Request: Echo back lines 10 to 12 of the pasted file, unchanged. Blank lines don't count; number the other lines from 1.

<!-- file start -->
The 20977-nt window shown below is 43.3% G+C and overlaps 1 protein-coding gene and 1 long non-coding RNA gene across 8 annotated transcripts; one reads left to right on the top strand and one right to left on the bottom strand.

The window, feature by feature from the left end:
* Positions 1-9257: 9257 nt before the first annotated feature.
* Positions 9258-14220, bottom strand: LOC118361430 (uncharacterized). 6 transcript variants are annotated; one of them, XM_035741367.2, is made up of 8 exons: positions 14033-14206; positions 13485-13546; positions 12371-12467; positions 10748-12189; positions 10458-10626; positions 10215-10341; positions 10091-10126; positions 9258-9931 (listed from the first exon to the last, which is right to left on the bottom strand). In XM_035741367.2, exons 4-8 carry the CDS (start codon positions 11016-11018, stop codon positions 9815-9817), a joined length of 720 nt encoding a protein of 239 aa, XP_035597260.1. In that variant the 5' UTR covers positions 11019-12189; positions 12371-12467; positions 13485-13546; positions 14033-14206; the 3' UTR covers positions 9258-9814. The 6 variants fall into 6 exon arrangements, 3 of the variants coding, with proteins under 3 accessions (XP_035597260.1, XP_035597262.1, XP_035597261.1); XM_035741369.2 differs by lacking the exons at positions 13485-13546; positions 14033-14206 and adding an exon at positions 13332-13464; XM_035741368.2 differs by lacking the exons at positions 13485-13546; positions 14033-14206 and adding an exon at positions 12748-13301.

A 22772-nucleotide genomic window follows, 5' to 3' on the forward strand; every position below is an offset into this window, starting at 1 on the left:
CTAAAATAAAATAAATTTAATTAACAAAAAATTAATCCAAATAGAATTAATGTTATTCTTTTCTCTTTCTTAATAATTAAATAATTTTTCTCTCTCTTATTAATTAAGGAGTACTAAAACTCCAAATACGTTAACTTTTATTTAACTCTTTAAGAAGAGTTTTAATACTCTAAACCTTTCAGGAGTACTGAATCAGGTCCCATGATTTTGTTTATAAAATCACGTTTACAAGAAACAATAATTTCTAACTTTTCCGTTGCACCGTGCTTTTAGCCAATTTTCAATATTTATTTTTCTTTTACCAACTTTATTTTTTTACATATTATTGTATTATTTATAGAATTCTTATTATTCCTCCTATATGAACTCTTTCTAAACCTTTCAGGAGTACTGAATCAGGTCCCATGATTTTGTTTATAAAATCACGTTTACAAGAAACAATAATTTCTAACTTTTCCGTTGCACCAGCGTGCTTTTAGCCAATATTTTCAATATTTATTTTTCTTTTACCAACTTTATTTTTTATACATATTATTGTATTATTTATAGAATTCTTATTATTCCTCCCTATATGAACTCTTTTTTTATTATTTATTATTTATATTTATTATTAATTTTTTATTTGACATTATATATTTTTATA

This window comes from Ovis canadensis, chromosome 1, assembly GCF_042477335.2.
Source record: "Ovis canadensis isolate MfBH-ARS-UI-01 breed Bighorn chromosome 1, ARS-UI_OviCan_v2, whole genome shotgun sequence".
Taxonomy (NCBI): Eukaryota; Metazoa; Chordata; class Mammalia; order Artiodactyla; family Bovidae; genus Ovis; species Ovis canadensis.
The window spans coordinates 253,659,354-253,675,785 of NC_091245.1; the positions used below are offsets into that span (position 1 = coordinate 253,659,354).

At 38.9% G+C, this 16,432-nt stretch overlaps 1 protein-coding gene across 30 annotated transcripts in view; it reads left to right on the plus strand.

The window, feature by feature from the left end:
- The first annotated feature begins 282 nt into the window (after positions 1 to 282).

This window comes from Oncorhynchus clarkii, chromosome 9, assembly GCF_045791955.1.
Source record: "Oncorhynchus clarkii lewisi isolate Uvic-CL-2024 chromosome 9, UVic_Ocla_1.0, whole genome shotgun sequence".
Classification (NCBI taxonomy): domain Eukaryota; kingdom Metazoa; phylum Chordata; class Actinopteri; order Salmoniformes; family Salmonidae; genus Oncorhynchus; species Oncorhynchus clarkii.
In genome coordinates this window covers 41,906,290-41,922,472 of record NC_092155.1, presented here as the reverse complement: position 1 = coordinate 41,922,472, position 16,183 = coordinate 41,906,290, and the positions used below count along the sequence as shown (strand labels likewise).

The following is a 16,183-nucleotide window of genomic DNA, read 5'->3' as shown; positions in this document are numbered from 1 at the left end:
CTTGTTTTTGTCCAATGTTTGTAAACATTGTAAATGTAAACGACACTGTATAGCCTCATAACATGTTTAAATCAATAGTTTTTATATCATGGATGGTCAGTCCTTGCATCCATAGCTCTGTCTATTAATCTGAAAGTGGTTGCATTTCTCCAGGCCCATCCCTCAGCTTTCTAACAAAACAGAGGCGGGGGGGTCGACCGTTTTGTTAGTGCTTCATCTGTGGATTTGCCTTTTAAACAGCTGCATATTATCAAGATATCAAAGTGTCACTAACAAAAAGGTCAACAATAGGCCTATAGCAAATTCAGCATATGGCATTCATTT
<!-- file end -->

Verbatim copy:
The window spans coordinates 253,659,354-253,675,785 of NC_091245.1; the positions used below are offsets into that span (position 1 = coordinate 253,659,354).

At 38.9% G+C, this 16,432-nt stretch overlaps 1 protein-coding gene across 30 annotated transcripts in view; it reads left to right on the plus strand.

The window, feature by feature from the left end: